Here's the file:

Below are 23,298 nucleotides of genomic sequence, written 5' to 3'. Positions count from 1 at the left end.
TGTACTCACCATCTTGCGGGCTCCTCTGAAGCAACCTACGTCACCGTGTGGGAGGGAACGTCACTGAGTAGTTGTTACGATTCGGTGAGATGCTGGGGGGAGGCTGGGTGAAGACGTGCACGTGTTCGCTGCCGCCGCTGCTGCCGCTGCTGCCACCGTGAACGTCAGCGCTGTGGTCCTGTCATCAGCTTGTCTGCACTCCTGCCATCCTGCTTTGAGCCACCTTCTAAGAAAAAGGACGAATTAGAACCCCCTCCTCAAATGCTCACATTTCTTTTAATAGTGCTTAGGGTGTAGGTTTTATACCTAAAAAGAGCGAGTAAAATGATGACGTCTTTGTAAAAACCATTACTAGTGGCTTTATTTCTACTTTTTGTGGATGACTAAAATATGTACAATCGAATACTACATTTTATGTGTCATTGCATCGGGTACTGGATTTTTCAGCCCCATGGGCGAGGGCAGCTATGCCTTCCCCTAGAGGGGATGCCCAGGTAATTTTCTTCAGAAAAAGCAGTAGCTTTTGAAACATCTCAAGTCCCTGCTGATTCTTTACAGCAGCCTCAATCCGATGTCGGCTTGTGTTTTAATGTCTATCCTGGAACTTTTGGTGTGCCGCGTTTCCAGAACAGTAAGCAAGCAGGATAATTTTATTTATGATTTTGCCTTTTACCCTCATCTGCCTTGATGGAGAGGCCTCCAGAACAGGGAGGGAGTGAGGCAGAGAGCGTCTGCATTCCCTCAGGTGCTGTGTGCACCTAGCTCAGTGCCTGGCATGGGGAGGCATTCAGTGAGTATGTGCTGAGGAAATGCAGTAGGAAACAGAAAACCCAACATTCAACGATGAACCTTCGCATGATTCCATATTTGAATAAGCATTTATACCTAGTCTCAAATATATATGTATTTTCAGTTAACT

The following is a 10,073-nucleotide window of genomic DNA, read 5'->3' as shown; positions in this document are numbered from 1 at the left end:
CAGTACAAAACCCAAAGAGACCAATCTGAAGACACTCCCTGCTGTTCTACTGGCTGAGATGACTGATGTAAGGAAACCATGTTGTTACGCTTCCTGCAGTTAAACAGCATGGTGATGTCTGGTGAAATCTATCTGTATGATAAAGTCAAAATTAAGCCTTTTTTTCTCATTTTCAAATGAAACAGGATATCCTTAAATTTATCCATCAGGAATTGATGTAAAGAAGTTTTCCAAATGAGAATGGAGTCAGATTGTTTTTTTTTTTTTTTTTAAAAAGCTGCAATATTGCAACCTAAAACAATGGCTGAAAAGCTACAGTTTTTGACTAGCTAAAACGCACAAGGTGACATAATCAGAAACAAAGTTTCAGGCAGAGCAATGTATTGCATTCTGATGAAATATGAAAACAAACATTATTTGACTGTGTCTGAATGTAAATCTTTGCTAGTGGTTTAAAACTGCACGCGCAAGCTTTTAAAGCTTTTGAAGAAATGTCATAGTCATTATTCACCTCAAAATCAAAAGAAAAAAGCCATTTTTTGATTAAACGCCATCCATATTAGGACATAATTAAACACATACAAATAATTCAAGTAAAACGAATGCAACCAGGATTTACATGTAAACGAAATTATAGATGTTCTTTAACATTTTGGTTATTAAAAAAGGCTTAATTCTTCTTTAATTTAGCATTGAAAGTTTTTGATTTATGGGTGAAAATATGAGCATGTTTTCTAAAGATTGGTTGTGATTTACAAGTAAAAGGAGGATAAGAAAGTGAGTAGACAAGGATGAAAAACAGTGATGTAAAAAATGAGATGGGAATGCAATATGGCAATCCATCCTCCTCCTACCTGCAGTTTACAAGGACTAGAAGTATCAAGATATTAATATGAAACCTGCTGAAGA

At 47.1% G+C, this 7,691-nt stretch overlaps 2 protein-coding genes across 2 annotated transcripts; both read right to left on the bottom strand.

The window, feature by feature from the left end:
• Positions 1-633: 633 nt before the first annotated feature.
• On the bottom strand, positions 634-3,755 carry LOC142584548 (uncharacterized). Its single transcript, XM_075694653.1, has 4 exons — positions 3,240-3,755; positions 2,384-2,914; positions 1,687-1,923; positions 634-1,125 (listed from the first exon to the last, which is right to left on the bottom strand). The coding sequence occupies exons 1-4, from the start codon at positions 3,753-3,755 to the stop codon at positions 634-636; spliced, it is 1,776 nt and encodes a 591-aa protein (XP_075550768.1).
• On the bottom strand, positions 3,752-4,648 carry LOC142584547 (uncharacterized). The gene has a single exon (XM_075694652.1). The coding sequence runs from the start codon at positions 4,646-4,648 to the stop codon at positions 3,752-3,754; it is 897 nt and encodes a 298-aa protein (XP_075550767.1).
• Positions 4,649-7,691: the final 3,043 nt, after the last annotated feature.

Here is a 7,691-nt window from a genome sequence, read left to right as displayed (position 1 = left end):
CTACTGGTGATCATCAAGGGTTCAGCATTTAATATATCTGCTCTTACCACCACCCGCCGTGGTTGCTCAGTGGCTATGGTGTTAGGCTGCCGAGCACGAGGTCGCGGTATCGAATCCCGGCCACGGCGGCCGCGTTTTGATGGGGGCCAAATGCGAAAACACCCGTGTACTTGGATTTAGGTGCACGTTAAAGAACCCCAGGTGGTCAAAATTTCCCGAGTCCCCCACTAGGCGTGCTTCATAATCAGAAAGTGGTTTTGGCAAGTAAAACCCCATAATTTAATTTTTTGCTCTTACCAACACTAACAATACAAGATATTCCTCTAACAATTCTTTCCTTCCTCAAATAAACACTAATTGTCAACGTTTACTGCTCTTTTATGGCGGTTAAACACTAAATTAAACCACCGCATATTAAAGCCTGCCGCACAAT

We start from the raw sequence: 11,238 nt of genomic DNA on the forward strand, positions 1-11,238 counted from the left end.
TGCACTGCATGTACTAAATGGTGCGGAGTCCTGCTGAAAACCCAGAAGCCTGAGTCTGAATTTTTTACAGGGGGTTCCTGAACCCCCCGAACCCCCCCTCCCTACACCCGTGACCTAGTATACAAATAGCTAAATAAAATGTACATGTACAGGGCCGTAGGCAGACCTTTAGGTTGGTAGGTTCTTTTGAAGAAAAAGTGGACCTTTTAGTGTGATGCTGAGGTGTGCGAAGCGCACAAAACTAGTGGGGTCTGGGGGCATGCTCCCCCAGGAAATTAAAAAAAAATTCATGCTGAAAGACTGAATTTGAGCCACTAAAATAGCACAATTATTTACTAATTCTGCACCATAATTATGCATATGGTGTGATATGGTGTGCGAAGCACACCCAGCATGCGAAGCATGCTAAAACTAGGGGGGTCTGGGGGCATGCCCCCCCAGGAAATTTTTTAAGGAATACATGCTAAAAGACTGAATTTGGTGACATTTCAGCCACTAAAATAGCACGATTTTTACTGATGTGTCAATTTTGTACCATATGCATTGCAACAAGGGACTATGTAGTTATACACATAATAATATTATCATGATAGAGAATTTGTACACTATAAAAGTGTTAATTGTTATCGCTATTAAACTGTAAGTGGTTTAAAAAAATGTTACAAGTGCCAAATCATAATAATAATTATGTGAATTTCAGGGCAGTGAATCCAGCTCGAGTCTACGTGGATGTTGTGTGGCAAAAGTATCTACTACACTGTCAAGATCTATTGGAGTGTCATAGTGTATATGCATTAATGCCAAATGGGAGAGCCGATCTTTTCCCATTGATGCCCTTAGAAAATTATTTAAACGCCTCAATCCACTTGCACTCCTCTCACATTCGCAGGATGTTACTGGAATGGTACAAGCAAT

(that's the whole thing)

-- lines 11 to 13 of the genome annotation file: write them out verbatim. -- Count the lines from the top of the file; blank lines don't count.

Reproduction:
Here is a 7,691-nt window from a genome sequence, read left to right as displayed (position 1 = left end):
CTACTGGTGATCATCAAGGGTTCAGCATTTAATATATCTGCTCTTACCACCACCCGCCGTGGTTGCTCAGTGGCTATGGTGTTAGGCTGCCGAGCACGAGGTCGCGGTATCGAATCCCGGCCACGGCGGCCGCGTTTTGATGGGGGCCAAATGCGAAAACACCCGTGTACTTGGATTTAGGTGCACGTTAAAGAACCCCAGGTGGTCAAAATTTCCCGAGTCCCCCACTAGGCGTGCTTCATAATCAGAAAGTGGTTTTGGCAAGTAAAACCCCATAATTTAATTTTTTGCTCTTACCAACACTAACAATACAAGATATTCCTCTAACAATTCTTTCCTTCCTCAAATAAACACTAATTGTCAACGTTTACTGCTCTTTTATGGCGGTTAAACACTAAATTAAACCACCGCATATTAAAGCCTGCCGCACAAT

We start from the raw sequence: 11,238 nt of genomic DNA on the forward strand, positions 1-11,238 counted from the left end.